Another option is to increase the diversity of the selection committee to add some new perspectives to previously homogeneous committees. Diverse selectors are more likely to speak up about and consider the importance of hiring more diverse candidates.

Job seekers could even try running a letter of reference through software, such as Textio, that reports gender bias in pieces of text and provides gender-neutral alternatives. But just as crucial is the need for human resources departments to start looking for more accurate mechanisms to evaluate candidates’ competencies.

via Bias creeps into reference checks, so is it time to ditch them?

Why diversity never comes to some workplaces

Interesting study showing the effect referrals have on recruitment – not what you think:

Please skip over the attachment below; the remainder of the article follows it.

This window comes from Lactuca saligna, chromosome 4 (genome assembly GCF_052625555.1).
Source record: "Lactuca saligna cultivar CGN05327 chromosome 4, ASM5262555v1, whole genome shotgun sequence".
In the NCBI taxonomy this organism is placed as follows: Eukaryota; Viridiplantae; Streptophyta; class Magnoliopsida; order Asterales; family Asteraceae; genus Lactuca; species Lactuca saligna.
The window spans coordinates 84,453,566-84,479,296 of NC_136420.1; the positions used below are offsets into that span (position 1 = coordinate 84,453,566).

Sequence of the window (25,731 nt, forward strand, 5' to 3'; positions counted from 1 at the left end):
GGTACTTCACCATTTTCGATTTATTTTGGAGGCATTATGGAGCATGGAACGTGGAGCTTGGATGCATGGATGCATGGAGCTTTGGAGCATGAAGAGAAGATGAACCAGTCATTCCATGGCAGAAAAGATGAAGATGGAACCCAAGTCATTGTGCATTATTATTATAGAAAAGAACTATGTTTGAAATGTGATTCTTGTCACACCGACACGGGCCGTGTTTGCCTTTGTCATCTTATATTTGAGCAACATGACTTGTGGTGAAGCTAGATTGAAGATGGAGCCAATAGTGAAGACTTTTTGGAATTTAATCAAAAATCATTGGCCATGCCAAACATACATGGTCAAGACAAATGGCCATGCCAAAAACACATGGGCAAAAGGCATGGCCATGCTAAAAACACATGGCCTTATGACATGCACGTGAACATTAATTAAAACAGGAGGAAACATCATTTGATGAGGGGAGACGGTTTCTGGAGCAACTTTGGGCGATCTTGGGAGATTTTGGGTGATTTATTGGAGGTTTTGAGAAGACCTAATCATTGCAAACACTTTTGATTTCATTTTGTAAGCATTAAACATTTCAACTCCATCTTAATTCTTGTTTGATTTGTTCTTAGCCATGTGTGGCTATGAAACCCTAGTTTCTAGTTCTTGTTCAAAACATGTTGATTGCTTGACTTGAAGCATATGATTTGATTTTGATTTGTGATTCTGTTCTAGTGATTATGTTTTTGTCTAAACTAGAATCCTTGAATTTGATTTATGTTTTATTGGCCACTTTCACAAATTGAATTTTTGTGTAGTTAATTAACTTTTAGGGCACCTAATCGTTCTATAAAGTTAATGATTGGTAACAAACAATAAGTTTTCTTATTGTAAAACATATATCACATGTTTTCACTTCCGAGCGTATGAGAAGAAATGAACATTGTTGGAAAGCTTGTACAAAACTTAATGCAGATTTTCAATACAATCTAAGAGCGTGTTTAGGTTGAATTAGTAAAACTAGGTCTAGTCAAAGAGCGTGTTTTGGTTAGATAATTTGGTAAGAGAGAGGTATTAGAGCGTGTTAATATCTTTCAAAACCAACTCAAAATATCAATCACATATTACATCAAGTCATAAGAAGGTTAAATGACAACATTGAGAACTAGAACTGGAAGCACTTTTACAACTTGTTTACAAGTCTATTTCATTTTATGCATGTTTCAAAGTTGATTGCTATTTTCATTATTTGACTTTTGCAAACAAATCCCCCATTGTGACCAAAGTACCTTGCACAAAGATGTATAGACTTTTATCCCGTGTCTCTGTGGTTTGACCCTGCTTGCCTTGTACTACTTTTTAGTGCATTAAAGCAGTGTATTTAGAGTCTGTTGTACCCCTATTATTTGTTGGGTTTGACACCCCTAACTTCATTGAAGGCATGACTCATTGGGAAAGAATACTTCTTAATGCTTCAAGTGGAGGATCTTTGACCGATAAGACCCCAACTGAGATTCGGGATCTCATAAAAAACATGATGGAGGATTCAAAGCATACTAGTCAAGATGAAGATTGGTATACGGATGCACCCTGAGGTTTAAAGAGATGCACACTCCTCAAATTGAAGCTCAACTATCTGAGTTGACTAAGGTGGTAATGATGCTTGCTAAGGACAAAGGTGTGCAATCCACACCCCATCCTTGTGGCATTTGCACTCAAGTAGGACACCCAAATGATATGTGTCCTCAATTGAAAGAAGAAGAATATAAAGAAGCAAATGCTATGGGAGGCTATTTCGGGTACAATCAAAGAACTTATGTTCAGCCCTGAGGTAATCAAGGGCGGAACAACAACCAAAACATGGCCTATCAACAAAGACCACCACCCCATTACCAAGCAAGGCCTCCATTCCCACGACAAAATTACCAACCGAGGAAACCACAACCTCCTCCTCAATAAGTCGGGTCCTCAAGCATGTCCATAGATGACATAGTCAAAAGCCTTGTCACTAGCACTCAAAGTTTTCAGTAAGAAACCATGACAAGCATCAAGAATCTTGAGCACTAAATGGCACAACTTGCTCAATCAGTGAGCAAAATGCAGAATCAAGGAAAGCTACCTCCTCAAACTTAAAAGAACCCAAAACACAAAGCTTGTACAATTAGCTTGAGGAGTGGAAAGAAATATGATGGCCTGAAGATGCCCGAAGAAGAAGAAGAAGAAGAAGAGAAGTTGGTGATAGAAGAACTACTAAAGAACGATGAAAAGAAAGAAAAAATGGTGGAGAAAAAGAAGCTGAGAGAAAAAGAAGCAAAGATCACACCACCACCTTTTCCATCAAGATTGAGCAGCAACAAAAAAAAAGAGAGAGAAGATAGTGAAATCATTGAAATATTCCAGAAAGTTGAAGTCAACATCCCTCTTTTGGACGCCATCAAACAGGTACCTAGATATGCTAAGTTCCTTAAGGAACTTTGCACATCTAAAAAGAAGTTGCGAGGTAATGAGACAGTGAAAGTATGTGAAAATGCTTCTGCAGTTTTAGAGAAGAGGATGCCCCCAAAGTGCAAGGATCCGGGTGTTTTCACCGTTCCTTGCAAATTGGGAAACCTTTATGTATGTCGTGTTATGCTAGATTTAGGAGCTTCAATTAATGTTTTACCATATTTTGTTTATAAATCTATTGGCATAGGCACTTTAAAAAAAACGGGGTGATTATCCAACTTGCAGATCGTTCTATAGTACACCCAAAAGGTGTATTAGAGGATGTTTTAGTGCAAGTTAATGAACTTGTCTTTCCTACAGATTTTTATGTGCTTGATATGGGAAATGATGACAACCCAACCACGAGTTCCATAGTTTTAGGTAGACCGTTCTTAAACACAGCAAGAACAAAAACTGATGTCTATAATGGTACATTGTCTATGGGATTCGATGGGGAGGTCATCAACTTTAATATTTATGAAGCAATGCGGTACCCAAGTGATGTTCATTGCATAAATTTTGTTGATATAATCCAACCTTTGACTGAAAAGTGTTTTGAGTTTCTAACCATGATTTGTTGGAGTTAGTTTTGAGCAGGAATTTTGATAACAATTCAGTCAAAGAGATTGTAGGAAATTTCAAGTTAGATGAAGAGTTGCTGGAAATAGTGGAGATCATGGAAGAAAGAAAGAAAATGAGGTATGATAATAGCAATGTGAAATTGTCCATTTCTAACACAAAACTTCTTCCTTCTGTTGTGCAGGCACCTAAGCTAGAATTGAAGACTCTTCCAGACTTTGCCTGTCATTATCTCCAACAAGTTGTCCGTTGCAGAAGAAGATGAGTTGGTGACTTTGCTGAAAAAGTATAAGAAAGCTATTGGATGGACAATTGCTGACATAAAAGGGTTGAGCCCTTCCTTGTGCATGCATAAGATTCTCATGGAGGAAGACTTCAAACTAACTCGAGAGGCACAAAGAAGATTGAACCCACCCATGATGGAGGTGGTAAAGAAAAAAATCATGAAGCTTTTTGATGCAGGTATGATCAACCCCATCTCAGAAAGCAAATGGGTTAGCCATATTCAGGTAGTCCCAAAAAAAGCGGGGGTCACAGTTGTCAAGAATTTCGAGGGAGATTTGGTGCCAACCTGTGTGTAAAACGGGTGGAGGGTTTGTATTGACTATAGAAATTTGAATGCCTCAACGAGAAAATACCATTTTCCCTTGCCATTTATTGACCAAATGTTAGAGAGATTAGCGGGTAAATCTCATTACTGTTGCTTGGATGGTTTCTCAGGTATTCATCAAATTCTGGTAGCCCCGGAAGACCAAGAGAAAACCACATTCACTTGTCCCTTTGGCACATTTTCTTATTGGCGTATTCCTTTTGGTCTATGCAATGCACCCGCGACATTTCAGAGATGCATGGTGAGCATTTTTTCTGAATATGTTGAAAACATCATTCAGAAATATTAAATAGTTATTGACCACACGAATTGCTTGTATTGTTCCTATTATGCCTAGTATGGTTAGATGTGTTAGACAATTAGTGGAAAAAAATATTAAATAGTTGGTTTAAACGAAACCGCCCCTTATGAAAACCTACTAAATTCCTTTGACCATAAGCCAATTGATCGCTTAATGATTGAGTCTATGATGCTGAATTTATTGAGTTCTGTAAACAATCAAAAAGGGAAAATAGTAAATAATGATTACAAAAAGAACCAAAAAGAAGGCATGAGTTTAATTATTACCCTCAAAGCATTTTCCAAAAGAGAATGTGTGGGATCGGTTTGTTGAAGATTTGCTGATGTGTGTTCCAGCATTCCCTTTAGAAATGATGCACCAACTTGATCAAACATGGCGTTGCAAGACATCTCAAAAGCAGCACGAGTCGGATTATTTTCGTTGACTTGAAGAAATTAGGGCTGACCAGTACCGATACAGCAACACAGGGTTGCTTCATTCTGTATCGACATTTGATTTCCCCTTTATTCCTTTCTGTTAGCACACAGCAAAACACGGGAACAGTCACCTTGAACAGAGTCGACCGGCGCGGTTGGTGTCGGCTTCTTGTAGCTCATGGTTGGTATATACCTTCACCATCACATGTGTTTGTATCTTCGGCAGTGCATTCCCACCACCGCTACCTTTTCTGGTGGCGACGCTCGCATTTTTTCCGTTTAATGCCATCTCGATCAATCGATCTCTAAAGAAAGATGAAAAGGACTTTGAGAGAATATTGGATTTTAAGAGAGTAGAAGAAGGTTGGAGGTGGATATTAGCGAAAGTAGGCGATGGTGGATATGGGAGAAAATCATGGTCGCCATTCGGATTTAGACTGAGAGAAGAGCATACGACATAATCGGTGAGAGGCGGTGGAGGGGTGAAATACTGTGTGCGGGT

Striving for greater diversity in the workplace – be it gender, race, age or experience levels among employees – is a long sought-after goal by business leaders looking for a competitive advantage.

Several studies show that companies with a diverse workforce are more likely to outperform others in the field. So, with so much on the line, why do so many firms still struggle with a lack of gender, race or age diversity within their ranks?

Brian Rubineau, of McGill University’s Desautels Faculty of Management in Montreal, and Roberto Fernandez of MIT Sloan in Massachusetts tackled that question in a recent study examining the role of recruitment techniques in workplace make-up and how employers can influence the process to ensure greater diversity.

Specifically, the study, published in Organizational Science, looked at word-of mouth recruiting, the most common way for organizations to fill jobs.